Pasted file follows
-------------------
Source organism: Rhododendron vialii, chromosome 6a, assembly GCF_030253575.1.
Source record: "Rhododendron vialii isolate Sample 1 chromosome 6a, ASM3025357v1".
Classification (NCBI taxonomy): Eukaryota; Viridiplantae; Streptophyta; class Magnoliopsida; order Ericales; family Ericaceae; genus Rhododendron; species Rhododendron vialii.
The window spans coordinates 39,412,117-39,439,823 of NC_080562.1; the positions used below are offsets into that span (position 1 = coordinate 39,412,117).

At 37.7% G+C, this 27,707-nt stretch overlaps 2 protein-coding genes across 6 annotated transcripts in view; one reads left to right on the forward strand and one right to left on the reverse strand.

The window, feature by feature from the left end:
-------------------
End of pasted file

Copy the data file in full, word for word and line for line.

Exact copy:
Source organism: Rhododendron vialii, chromosome 6a, assembly GCF_030253575.1.
Source record: "Rhododendron vialii isolate Sample 1 chromosome 6a, ASM3025357v1".
Classification (NCBI taxonomy): Eukaryota; Viridiplantae; Streptophyta; class Magnoliopsida; order Ericales; family Ericaceae; genus Rhododendron; species Rhododendron vialii.
The window spans coordinates 39,412,117-39,439,823 of NC_080562.1; the positions used below are offsets into that span (position 1 = coordinate 39,412,117).

At 37.7% G+C, this 27,707-nt stretch overlaps 2 protein-coding genes across 6 annotated transcripts in view; one reads left to right on the forward strand and one right to left on the reverse strand.

The window, feature by feature from the left end: